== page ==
US Secretary of State Rex Tillerson says "steps are underway" to remove Syrian President Bashar al-Assad from office amid reports the Pentagon is presenting a range of possible military options.
Without offering any evidence, the top US diplomat on Thursday afternoon blamed the Syrian government for this week's alleged chemical attack in northwestern Syria that reportedly left more than 70 people dead and dozens more injured.
The foreign-sponsored militants active in the area and some Western officials blamed the attack on the Syrian military whereas Damascus rejected the allegation, insisting it "has never used them [chemical weapons], anytime, anywhere, and will not do so in the future."
Tillerson said the United States is considering an "appropriate response" against the Assad government over the incident that happened in the town of Khan Shaykhun in Idlib.
He went on to say that Washington and its allies are taking steps aimed at toppling the Syrian leader.
"The process by which Assad would leave is something that requires an international community effort both to first defeat ISIS [Daesh] within Syria, to stabilize the Syrian country to avoid further civil war and then to work collectively with our partners around the world through a political process that would lead to Assad leaving," Tillerson told reporters in Palm Beach, Florida
"Assad’s role in the future is uncertain, clearly, and with the acts that he has taken it would seem that there would be no role for him to govern the Syrian people," he added.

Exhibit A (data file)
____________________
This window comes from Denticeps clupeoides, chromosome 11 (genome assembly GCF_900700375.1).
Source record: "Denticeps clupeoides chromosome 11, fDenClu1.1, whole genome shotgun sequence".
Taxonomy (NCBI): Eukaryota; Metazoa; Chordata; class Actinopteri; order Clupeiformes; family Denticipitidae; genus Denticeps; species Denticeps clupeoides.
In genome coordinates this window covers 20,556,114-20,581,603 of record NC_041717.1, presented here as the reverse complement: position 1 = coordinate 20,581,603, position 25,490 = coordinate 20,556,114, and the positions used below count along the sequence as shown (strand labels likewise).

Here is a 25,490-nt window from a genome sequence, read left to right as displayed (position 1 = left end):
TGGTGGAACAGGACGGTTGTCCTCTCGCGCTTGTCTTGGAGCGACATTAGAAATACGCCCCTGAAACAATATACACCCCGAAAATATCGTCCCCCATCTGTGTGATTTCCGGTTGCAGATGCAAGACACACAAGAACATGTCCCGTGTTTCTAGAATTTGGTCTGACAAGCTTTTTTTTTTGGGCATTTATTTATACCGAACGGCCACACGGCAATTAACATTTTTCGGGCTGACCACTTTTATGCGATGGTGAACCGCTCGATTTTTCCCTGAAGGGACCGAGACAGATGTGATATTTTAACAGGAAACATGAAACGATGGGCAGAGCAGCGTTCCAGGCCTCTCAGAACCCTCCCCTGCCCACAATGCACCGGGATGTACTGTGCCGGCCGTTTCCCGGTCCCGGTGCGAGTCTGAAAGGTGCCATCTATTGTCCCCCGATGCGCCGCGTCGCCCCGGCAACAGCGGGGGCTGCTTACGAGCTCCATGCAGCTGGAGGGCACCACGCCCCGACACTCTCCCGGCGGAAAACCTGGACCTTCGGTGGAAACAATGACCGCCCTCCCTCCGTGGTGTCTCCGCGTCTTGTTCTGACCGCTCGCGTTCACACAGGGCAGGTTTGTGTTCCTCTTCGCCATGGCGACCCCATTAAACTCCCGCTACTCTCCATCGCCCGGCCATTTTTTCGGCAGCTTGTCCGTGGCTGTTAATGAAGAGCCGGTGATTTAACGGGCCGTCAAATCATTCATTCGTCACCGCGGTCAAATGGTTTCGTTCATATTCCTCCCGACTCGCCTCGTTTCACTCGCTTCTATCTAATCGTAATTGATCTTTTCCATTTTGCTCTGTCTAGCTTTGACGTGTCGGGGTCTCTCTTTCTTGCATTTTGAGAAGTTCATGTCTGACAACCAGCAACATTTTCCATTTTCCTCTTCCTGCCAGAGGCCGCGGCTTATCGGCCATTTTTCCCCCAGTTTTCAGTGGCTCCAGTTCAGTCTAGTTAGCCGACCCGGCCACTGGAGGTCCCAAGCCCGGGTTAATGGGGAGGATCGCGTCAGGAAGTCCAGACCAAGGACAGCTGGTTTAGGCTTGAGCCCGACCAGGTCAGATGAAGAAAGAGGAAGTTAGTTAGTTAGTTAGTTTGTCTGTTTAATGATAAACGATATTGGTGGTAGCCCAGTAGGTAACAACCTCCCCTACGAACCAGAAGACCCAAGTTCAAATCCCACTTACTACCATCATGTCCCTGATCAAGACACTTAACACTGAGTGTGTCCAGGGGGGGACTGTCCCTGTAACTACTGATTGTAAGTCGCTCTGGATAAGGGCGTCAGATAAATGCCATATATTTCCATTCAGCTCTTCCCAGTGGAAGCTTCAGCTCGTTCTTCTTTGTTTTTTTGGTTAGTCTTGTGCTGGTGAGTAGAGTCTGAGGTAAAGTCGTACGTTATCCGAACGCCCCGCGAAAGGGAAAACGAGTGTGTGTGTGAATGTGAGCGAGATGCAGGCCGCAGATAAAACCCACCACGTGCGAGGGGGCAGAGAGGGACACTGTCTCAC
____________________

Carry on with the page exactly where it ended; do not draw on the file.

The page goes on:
He, however, skirted around questions about the likelihood of a military intervention in Syria.
Meanwhile, hawkish Republican Senator John McCain claimed on Thursday that President Donald Trump told him he would consult with Defense Secretary James Mattis and National Security Advisor H.R. McMaster about the Syrian incident.
“He said that he was talking to his military advisers, which is what any president would do,” McCain said, adding that the telephone conversation between him and the president happened on Wednesday.
McCain said he does not know what the advisers are recommending to President Trump. “He hadn’t talked to them when I talked to him.”
Trump said during a press conference on Wednesday afternoon the attack “crossed a lot of lines” and that it had caused him to change his approach to the Syrian government. On Thursday, he went a step ahead and said that “something should happen” to Assad in retaliation for the chemical weapons attack.
The latest remarks of top US officials regarding the Syrian government marked a change of tone for the Trump administration.
Last week, Trump’s secretary of state, Tillerson, said that the "longer-term status of President Assad will be decided by the Syrian people."
US Ambassador to the United Nations Nikki Haley also made a similar statement last week regarding the Syrian government, saying that removing Assad from power would no longer be a “priority” of Washington.
"Our priority is no longer to sit there and focus on getting Assad out," Haley told reporters on March 30. "Our priority is to really look at how do we get things done, who do we need to work with to really make a difference for the people in Syria.”
A day after Haley’s statement, White House Press Secretary Sean Spicer stressed that the US must understand the "political reality" in Syria and accept the future of Assad is for Syrians to decide.
But the US policy shifted after Tuesday’s suspected chemical attack in Syria that some observers believe could be a false flag operation to push the United States into a war against the Arab country, and possibly against Russia. President Trump has been trying to improve ties with Moscow since he was elected into office in November last year.
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